Access to computers gives homeless hope


POSTED: Friday, December 25, 2009

The sight of a homeless woman sleeping on a park bench at 4 a.m. next to the Waikiki police station was an epiphany for Curtis Kropar.

“;I was instantly infuriated to think that this was the best option she's got,”; he said of the experience a few years ago. “;I seriously could not tell the difference between her and my mother in Pennsylvania. She had the same build and same poufy hairstyle.”;

The woman's plight so disturbed Kropar, a highly paid computer programmer at the time, that he grew determined to help people like her improve their circumstances. He quit his job and founded Hawaiian Hope, a nonprofit technology-based company in Kalihi that views computers as a key to success.

“;People that are struggling to get food to eat are not going to spend $300 to $1,000 on a computer,”; he said. “;It's phenomenal what we've done in the last year. Dozens and dozens of computers were given away for free to people who have never owned a computer before.”;






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On the receiving end have been charitable agencies and shelters.

“;Hawaiian Hope is bringing technology to the people ... bringing hope into Hawaii,”; said Kropar, noting that computers make functioning easier in today's society.

In a job search they are increasingly necessary: More than a third of the 100 private and government employers his volunteers surveyed this year take job applications online only.

“;They no longer take paper. Society expects low-income and homeless people to go out and get a job, but many don't have the skill or access to even get the job application completed,”; Kropar said. “;If I give someone a computer, they can learn to do online job searches and fill out an application. The chances of being hired become significantly higher, and it will focus the people on education.”;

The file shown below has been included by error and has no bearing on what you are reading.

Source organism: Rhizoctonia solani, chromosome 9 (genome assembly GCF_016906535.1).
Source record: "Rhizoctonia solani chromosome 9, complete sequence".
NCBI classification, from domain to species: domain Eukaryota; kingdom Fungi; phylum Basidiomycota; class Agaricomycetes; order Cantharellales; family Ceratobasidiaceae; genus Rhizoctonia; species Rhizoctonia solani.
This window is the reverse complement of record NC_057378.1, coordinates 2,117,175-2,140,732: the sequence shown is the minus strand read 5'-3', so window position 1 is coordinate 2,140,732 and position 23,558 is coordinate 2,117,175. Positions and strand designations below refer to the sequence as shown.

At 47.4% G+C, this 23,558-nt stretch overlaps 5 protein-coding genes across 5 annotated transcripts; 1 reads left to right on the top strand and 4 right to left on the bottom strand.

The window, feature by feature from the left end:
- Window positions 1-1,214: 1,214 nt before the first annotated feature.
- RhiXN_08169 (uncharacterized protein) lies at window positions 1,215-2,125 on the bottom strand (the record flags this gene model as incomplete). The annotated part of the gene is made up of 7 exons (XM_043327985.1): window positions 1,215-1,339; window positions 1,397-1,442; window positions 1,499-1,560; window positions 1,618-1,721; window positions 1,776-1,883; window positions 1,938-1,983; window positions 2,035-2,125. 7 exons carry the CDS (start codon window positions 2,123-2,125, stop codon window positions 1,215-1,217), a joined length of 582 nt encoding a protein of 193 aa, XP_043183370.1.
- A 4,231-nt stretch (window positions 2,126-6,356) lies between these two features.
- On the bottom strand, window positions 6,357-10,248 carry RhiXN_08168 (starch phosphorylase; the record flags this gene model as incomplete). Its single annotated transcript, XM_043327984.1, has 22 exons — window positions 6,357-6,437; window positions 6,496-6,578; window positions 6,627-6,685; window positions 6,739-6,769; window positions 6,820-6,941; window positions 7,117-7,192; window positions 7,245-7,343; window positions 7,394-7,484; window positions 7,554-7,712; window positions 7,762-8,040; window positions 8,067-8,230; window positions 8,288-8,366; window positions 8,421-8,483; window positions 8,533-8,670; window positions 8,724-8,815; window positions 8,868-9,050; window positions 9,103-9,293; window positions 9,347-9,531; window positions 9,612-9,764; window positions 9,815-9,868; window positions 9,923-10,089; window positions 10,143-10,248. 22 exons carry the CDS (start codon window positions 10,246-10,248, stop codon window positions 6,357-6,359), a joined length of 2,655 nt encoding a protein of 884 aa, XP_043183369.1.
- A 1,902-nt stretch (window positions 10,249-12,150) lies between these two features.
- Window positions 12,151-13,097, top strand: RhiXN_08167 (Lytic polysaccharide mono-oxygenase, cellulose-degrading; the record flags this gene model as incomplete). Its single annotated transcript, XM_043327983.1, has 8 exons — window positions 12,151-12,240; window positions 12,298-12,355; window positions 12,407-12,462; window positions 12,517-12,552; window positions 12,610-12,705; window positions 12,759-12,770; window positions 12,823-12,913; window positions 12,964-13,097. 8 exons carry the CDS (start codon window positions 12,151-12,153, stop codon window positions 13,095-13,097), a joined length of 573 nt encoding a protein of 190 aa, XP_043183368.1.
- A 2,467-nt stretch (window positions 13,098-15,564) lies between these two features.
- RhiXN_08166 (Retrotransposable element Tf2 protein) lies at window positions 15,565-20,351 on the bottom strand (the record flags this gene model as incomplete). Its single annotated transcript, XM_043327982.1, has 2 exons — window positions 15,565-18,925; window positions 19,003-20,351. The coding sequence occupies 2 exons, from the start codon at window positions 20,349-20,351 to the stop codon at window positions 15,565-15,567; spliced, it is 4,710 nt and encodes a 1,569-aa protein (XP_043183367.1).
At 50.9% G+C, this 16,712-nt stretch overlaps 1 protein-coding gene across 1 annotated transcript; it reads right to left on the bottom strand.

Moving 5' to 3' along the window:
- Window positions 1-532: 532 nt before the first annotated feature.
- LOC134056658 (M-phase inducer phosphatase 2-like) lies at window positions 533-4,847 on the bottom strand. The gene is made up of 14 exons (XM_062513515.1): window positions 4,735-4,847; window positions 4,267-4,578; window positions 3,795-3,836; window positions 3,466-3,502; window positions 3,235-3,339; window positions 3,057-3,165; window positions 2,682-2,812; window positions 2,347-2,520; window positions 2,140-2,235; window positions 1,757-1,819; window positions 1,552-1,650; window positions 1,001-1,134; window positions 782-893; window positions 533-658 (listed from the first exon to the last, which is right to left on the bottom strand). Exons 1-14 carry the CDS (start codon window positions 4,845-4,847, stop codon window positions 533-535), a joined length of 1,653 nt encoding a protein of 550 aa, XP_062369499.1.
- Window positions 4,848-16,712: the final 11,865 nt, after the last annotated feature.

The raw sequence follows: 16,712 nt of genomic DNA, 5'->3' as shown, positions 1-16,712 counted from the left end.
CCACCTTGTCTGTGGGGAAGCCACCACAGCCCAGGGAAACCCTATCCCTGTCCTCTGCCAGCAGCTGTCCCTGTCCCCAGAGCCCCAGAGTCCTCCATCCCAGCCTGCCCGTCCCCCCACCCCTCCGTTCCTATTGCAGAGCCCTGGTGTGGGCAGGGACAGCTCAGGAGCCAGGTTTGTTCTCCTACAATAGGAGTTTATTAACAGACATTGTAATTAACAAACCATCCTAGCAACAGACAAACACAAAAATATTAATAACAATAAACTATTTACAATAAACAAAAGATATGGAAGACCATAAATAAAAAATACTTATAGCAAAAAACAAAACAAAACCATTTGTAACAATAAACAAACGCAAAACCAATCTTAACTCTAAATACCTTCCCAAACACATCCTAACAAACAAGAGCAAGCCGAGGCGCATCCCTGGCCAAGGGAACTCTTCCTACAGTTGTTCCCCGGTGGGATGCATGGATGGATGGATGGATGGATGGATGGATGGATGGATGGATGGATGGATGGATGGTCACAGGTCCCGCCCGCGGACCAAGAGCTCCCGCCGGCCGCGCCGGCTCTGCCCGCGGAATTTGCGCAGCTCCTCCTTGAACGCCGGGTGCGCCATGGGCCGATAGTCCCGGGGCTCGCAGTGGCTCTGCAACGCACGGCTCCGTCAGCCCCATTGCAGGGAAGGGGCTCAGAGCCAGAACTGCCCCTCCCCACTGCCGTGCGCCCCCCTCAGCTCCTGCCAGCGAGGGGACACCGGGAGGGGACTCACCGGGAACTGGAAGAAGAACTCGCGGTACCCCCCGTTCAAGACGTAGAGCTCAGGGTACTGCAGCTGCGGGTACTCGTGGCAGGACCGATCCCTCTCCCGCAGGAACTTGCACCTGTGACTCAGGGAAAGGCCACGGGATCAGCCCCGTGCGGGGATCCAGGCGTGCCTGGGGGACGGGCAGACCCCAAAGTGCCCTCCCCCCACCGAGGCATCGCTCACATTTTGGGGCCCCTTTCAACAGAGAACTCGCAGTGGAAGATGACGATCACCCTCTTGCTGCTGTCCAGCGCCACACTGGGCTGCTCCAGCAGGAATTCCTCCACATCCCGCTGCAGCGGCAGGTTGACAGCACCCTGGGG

He has more than 400 secondhand computers to give to nonprofits and individuals who have gone through self-help programs at homeless shelters.

One major obstacle is that “;we are drastically short of volunteers”; to help him repair the computers. The second is the cost of buying the necessary parts. No one in his company gets a paycheck, including Kropar, who has financed the operation from his dwindling savings.

The company is also desperate for a larger facility before its lease at 631 N. King St. runs out. He needs at least 5,000 to 10,000 square feet, hopefully in the same location as its office. Next month Hawaiian Hope is opening a computer training center and Internet cafe next door.

It is all part of Kropar's five-year plan, which includes retrofitting buses for mobile computer classrooms and disaster communication centers, and a mobile laundry service for the homeless that can also double as water purification centers during disasters.

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